Netflix's new series is set in a US summer camp - but what do we Brits really know about them?

With no similar tradition here, we can only watch and learn, says Hannah Verdier

Summer nights: ‘Wet Hot American Summer: First Day of Camp’
Summer nights: ‘Wet Hot American Summer: First Day of Camp’

The popularity of Netflix's new series, Wet Hot American Summer: First Day of Camp, in Britain at least, is likely to be down to star power rather than personal experience of the subject matter. Bradley Cooper, Paul Rudd, Amy Poehler and Janeane Garofalo have reprised their roles in the prequel to the 2001 cult classic film (and barely box office-bothering flop) Wet Hot American Summer for eight off-the-wall episodes on Netflix.

There's no shortage of American comedies that revolve around the institution of summer camp, a great tradition of extreme homesickness, group bonding, coming of age and poison ivy. The feeling of being sent away for weeks of supervised "freedom" is an alien concept over here, so pretty much everything that Brits know about camp (real, American camp, not a week away with the Brownies) comes from American film and television.

Few of the teenagers from British television would make it out of camp alive. The most accurate portrayal of teenage life, Skins, showcases the sort of drug-fuelled behaviour that would get the characters kicked out of their cabins in record time. My Mad Fat Diary paints summer as the prime time to stress about going away to university rather than toasting s'mores (a campfire treat). But the British teen summer experience is best summed up by The Inbetweeners, whether it's a weekend at caravan club, with its unfulfilled promise of first-time sex, or a taste of independence on a lads' holiday to Crete. E4's Beaver Falls touched on what happens when British graduates go to work at an all-American summer camp, despite the fact that the three protagonists couldn't quite grasp why there had to be such a battle between the jocks and the nerds.

But such conflict is essential as the nature of camp is fiercely competitive, climaxing in "colour wars", a final showdown between two teams, chanting as they go. In Modern Family, Phil takes it to the next level with his dubious slogan "If you ain't white, then you ain't right". The Dunphys are reigning champions of the Dirty Dancing contest, which they're keen to defend.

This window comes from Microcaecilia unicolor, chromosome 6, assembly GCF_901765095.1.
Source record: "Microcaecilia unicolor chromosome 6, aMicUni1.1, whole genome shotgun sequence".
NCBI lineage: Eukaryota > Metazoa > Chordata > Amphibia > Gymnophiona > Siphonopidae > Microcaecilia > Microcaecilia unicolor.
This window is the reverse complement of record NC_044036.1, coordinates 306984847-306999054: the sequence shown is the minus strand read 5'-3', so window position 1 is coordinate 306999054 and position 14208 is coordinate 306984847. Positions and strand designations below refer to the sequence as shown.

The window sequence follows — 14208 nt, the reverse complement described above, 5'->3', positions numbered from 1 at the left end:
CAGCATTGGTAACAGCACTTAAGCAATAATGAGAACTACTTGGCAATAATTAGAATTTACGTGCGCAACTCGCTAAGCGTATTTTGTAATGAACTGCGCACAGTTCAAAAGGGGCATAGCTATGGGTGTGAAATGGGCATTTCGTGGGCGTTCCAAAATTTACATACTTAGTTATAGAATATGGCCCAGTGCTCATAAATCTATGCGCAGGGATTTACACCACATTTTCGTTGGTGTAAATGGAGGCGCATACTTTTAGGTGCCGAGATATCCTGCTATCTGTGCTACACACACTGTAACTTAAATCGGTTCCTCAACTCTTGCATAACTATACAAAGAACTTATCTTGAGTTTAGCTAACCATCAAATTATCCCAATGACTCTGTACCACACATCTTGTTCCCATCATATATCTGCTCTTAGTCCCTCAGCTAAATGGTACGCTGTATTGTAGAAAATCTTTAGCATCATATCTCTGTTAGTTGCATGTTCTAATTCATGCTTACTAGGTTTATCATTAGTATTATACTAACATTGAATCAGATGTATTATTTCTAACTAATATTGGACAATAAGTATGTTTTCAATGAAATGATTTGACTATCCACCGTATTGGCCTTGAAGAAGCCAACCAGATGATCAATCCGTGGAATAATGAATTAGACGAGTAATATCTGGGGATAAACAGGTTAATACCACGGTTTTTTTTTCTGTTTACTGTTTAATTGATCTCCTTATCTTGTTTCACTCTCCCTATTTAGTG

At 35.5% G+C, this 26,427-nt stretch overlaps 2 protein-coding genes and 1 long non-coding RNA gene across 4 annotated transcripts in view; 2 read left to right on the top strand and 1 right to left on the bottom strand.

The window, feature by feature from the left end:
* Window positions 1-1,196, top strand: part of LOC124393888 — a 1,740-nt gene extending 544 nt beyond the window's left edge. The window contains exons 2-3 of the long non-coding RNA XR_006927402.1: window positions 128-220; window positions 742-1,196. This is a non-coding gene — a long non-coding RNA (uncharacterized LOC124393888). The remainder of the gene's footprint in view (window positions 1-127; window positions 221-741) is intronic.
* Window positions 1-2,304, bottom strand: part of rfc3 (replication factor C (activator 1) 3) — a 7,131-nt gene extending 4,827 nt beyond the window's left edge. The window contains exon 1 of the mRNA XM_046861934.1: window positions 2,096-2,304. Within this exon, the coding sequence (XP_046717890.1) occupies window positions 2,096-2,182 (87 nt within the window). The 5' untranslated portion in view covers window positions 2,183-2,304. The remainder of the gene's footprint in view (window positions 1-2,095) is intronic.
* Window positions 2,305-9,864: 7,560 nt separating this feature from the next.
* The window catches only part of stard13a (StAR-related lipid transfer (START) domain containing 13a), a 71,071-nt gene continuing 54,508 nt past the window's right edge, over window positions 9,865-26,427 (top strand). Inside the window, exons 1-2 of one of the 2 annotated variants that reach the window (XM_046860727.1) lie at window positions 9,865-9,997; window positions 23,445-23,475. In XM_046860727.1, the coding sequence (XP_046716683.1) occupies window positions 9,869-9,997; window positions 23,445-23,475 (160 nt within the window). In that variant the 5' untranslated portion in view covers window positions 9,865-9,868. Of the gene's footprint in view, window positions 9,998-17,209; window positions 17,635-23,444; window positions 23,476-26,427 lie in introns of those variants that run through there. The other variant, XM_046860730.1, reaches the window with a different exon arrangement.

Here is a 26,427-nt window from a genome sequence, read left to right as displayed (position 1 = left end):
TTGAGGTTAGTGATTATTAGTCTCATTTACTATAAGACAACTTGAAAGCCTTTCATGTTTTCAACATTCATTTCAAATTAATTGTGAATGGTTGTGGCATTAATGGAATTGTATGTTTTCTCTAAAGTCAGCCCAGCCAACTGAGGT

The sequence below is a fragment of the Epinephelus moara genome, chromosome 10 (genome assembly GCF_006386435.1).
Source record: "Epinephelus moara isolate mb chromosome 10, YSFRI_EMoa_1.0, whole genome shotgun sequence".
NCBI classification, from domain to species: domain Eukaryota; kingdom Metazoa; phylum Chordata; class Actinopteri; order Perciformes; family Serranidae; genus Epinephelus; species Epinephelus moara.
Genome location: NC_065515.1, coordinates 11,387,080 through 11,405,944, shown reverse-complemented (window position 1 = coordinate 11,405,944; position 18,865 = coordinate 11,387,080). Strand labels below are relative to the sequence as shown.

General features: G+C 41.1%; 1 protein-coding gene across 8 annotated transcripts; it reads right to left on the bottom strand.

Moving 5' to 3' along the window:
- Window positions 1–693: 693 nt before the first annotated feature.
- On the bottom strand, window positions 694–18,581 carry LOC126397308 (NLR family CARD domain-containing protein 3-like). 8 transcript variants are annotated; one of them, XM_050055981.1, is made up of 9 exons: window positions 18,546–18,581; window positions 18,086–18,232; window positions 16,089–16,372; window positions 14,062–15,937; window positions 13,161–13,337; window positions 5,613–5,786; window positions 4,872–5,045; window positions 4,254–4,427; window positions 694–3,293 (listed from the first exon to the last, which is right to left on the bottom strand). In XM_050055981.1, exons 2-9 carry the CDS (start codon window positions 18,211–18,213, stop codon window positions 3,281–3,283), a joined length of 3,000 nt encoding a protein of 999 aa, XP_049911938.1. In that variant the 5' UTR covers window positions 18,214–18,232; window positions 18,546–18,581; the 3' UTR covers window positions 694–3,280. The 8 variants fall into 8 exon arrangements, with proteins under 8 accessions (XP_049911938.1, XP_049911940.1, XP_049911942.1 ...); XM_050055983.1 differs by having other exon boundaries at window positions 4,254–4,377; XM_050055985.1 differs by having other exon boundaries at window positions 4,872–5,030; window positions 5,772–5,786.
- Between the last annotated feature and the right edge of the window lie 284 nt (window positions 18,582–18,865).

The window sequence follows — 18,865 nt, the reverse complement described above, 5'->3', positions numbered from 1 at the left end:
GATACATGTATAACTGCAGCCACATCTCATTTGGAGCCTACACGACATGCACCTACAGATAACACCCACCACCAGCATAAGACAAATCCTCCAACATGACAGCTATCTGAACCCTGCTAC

In-joke: A scene from 'American Pie 2'

If The Inbetweeners were American, they'd be camp counsellors, a clipboard-wielding breed that treads the fine line between responsible and cool. Or – spoiler alert – in the case of WHAS's Andy (Paul Rudd), negligent and murderous. After two children in his care drown, he disposes of their swim buddies from the back of a moving van. Not since Ben Stiller tried to whip the inhabitants of Camp Hope into shape in 1995's Heavyweights have counsellors been so frightening. If summer camp's a hard one for Brits to understand, the long-term effect of sending kids away to fat camp is just unimaginable.

Fitting in is crucial. Being an identikit blonde in a bathing suit or a jock fluent in multiple sports helps. The poster girl for outsiders and goths, Wednesday Addams (Christina Ricci), resolutely refuses group cuddles at camp in Addams Family Values, before attempting to escape. On this side of the Atlantic, outsiders have the luxury of retreating to their bedrooms to listen to Morrissey, but summer camp throws up relentless baiting and the sort of humour that can break you.

Creepy campers: 'Addams Family Values'

Camp also offers the opportunity for a life-swap, if you happen to meet someone who looks exactly like you. This is stretching the bounds of believability, but it must be true because it happened to Lindsay Lohan (playing twins) in the 1998 remake of The Parent Trap as well as Mary-Kate and Ashley Olsen in It Takes Two. Fed up with your child whingeing over the summer holidays? Just send them off to camp and you might get a new one. Disney's new comedy Bunk'd sees the super-rich Ross family who appeared in Jessie leave their luxury penthouse to rough it at summer camp.

In American movies, summer camp is the real deal. It's where big things happen. Being a "non-camper" means missing out on the spirit of being in the gang who've been there. Every year. In-jokes, stories and happy memories are currency, as American Pie's "This one time, at band camp…" hammers home. Brits may never make it to fat camp, band camp or any other kind of camp, but we can spend our summers watching other people going there. Which is perhaps for the best.

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